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Usefulness of Ki-67, Mitoses, and Tumor Size for Predicting Metastasis in Carcinoid Tumors of the Lung: A Study of 48 Cases at a Tertiary Care Centre in Canada


Affiliations
1 Department of Pathology, London Health Sciences Centre,Western University, London, ON, Canada
2 Pathologist assistant program, London Health Sciences Centre,Western University, Canada
3 Division of Respirology, University of Ottawa, Canada
 

Background: Evaluation of Ki-67 index in lung carcinoid tumors (LCTs) has been of interest in order to identify high risk subsets. Our objectives are (1) to evaluate the usefulness of Ki-67 index, mitoses, and tumor size in predicting metastasis and (2) to compare the Manual Conventional Method (MCM) and the Computer Assisted Image Analysis Method (CIAM) for Ki-67 calculation. Methods: We studied 48 patients with LCTs fromtwo academic centres in Canada. For Ki-67 calculation, digital images of 5000 cells were counted using an image processing software and 2000 cells by MCM. Mitoses/10 HPF was counted. Results: We had 37 typical carcinoids (TCs) and 11 atypical carcinoids (ACs). 7/48 patients developed metastasis. There was a positive relationship between metastasis and carcinoid type (P = 0.039) and metastasis and mitoses (≥2) (P = 0.017). Although not statistically significant, the mean Ki-67 index for ACs was higher than for TCs (0.95% versus 0.72%, CIAM, P = 0.299). Similarly, although not statistically significant, the mean Ki-67 index for metastatic group (MG) was higher than for nonmetastatic group (NMG) (1.01% versus 0.71% by CIAM, P = 0.281). However when Ki-67 index data was categorized at various levels, there is suggestion of a useful cutoff (≥0.50%) to predict metastasis (P = 0.106, CIAM). A significantly higher proportion of patients with mitosis ≥2 and Ki-67 index ≥0.50% had metastasis (P = 0.033) compared to other patients. Similarly patients with tumor size ≥3 cm and Ki-67 ≥0.50% had a greater percentage of metastases than others (P = 0.039). Although there was a strong correlation between two (MCM versus CIAM) counting methods (r = 0.929, P = 0.001), overall the calculated Ki-67 index was slightly higher by MCM (range 0 to 6.4, mean 1.5) compared to CIAM (range 0 to 2.9, mean 0.75). Conclusion:This study confirms that mitoses≥2 is a powerful predictor of metastasis in LCTs. Although this is a small sample size, there is suggestion that analysis of Ki-67 index along with mitoses and tumor size may be a useful adjunct for predicting metastasis in LCTs.
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  • Usefulness of Ki-67, Mitoses, and Tumor Size for Predicting Metastasis in Carcinoid Tumors of the Lung: A Study of 48 Cases at a Tertiary Care Centre in Canada

Abstract Views: 70  |  PDF Views: 0

Authors

M. G. Joseph
Department of Pathology, London Health Sciences Centre,Western University, London, ON, Canada
A. Shibani
Department of Pathology, London Health Sciences Centre,Western University, London, ON, Canada
N. Panjwani
Pathologist assistant program, London Health Sciences Centre,Western University, Canada
A. Arab
Division of Respirology, University of Ottawa, Canada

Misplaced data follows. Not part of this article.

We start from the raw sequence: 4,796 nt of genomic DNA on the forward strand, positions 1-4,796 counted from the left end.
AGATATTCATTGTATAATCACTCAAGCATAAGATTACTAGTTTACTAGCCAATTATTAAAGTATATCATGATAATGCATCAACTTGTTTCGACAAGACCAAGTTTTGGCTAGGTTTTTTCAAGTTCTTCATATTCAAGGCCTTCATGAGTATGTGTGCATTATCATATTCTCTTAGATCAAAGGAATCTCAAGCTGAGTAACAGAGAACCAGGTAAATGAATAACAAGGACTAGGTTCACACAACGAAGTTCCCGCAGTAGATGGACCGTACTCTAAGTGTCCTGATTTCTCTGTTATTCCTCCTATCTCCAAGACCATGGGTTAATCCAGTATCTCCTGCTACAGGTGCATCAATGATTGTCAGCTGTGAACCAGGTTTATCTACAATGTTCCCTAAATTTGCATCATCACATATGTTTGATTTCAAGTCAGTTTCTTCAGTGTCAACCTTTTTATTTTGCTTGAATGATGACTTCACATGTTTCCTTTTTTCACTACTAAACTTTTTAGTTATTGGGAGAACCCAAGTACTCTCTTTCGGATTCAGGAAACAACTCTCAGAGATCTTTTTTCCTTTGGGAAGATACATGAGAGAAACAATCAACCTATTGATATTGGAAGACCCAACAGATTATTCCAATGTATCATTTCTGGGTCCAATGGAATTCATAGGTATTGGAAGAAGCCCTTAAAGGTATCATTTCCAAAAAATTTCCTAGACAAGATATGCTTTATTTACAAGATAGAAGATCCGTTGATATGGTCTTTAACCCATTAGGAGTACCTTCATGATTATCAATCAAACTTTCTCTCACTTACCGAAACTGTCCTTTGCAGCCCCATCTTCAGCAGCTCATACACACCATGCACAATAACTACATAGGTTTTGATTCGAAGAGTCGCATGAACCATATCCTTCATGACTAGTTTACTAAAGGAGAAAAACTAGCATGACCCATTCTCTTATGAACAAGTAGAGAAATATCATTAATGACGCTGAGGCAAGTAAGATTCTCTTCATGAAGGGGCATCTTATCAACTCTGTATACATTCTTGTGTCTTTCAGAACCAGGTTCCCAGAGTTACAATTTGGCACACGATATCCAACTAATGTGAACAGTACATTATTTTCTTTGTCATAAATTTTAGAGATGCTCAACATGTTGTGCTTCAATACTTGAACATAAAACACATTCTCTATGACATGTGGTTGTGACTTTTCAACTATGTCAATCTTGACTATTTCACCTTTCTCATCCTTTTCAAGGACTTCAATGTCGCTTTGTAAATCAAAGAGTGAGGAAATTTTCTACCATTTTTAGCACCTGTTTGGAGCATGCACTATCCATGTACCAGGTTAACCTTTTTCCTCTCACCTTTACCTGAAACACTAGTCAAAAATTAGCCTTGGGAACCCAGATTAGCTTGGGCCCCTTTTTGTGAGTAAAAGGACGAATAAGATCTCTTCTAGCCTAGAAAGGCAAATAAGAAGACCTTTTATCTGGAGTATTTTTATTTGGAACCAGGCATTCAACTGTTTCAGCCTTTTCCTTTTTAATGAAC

J. Shepherd
Department of Pathology, London Health Sciences Centre,Western University, London, ON, Canada

Abstract


Background: Evaluation of Ki-67 index in lung carcinoid tumors (LCTs) has been of interest in order to identify high risk subsets. Our objectives are (1) to evaluate the usefulness of Ki-67 index, mitoses, and tumor size in predicting metastasis and (2) to compare the Manual Conventional Method (MCM) and the Computer Assisted Image Analysis Method (CIAM) for Ki-67 calculation. Methods: We studied 48 patients with LCTs fromtwo academic centres in Canada. For Ki-67 calculation, digital images of 5000 cells were counted using an image processing software and 2000 cells by MCM. Mitoses/10 HPF was counted. Results: We had 37 typical carcinoids (TCs) and 11 atypical carcinoids (ACs). 7/48 patients developed metastasis. There was a positive relationship between metastasis and carcinoid type (P = 0.039) and metastasis and mitoses (≥2) (P = 0.017). Although not statistically significant, the mean Ki-67 index for ACs was higher than for TCs (0.95% versus 0.72%, CIAM, P = 0.299). Similarly, although not statistically significant, the mean Ki-67 index for metastatic group (MG) was higher than for nonmetastatic group (NMG) (1.01% versus 0.71% by CIAM, P = 0.281). However when Ki-67 index data was categorized at various levels, there is suggestion of a useful cutoff (≥0.50%) to predict metastasis (P = 0.106, CIAM). A significantly higher proportion of patients with mitosis ≥2 and Ki-67 index ≥0.50% had metastasis (P = 0.033) compared to other patients. Similarly patients with tumor size ≥3 cm and Ki-67 ≥0.50% had a greater percentage of metastases than others (P = 0.039). Although there was a strong correlation between two (MCM versus CIAM) counting methods (r = 0.929, P = 0.001), overall the calculated Ki-67 index was slightly higher by MCM (range 0 to 6.4, mean 1.5) compared to CIAM (range 0 to 2.9, mean 0.75). Conclusion:This study confirms that mitoses≥2 is a powerful predictor of metastasis in LCTs. Although this is a small sample size, there is suggestion that analysis of Ki-67 index along with mitoses and tumor size may be a useful adjunct for predicting metastasis in LCTs.